I'm interested in the LVDS communication between a Zynq (Xilinx, xc7z020-1C) and a camera (ON semiconductor Python 1300 NOIP1SE1300A−QDI).

I have read some articles about USB2.0 where the maximum skew for the differential pair is given; it can then be derived the maximum length difference between two traces of a pair.

However, I looked for similar specifications in the Zynq documentation without success, so I went more into the current design on the demo board. 6 LVDS pairs goes from the camera to the Zynq (4 data, 1 clock, 1 sync). Internal terminations from the Zynq are used for differential pairs. The Avnet IP to connect the Python 1300 to the Zynq uses 3 primitives for the data channels:


I found some info about the setup and hold time for the ISERDESE2 primitive:

Iserdese2 in Zynq 7020

My guess is that the length difference tolerance within a pair can be derived from the setup and hold time of the ISERDESE2 primitive, and the IDELAYE2 is there to compensate for the length difference between pairs. However, I do not understand how I can derive a timing budget based on these information.

Could anyone give me some hints to better understand how to calculate the length matching tolerances in this scenario? Rule of thumbs are also welcome.

Thank you


1 Answer 1


Trace length equalization for a differential pair is not determined by setup/hold timing. It is determined by having a crossover point of eye diagram in right place, to keep it in the middle. The allowable timing skew therefore depends on reasonable slew rate of signal edges.

As I understand, the camera max frequency is 720 mbps, or 1380 ps of unit interval. Therefore the edge rate can be about 400 ps, so 100 ps difference wouldn't make much of a shift in eye crossover position. And the 100ps would be equal to 15-20 mm in trace length difference, which is huge. So the diff. pair length equalization to 2-3mm is not an issue.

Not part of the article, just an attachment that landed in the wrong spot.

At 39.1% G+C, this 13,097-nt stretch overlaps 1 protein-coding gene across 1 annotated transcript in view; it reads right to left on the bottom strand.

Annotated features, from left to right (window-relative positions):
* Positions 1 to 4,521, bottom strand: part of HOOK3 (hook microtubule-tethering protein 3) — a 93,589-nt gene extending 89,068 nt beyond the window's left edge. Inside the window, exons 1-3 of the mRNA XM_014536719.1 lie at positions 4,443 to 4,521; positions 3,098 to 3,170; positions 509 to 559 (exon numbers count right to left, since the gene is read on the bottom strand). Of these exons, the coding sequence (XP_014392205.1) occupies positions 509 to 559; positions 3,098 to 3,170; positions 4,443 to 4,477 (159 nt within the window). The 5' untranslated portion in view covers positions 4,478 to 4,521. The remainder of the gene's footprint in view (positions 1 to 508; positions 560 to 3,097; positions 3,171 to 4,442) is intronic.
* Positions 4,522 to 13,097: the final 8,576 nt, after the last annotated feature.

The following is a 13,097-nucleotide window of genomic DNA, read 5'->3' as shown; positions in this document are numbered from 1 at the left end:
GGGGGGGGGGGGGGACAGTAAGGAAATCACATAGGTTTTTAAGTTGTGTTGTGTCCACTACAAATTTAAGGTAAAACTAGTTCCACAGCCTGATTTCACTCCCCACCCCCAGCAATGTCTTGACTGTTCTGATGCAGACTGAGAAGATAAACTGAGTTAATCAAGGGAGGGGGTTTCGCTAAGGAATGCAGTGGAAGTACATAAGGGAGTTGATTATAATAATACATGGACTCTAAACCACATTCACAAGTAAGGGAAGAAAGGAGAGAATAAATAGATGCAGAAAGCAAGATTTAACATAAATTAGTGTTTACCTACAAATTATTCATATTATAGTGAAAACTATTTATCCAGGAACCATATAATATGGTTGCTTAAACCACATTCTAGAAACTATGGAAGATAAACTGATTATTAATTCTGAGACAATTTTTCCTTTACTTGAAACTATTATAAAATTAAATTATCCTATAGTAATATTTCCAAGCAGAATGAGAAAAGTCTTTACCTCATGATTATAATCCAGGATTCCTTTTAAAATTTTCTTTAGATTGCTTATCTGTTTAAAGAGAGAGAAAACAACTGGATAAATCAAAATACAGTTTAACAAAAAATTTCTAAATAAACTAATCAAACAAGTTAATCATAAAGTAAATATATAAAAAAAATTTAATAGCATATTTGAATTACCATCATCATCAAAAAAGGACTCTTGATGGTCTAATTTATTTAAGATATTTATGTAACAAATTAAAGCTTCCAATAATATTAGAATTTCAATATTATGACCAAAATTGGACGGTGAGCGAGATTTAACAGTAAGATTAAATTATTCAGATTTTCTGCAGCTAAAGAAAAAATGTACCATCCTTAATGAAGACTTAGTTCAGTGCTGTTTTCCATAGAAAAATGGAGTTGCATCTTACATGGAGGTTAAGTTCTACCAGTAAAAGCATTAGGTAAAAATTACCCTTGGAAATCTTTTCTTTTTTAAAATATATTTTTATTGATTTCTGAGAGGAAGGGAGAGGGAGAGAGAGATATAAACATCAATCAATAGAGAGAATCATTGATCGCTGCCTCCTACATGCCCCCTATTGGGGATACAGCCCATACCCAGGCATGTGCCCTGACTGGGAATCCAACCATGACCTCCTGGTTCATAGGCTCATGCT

Regarding the parallel channels and IOBUF programmable delay, I believe Xilinx has it in 15ps-something granularity (x256), so almost any reasonable trace difference can be tuned up and corrected in RTL.

  • \$\begingroup\$ Thank you! If I understand correctly, the allowing timing skew does not depend on parameters of the receiver. I'm wondering how you actually estimate the rising edge and falling edge for a given frequency? Is it some rules of thumb? \$\endgroup\$
    – Marmoz
    Commented Aug 24, 2017 at 13:19
  • 1
    \$\begingroup\$ @Marmoz, high-speed communication lanes are designed/defined to limit unnecessary high-frequency content of signals (to reduce cross-talk and EMI), and the edge rates are defined as just short enough to switch between Low and High logic states. It is sufficient to have 1/3 of UI in final state (H/L) and 1/3 for both edges. Sine waveform would be preferable, but difficul to achieve, so the rule of 1/3 is good enough. See some examples of eye diagrams here, testusb.com/HSEYE.htm or here teledynelecroy.com/images/serialdata/qphy-usb3-tx-rx-03.png \$\endgroup\$ Commented Aug 24, 2017 at 17:43
  • \$\begingroup\$ You really made my day with your comment! This 1/3 rule makes a lot of sense :) \$\endgroup\$
    – Marmoz
    Commented Aug 24, 2017 at 20:07

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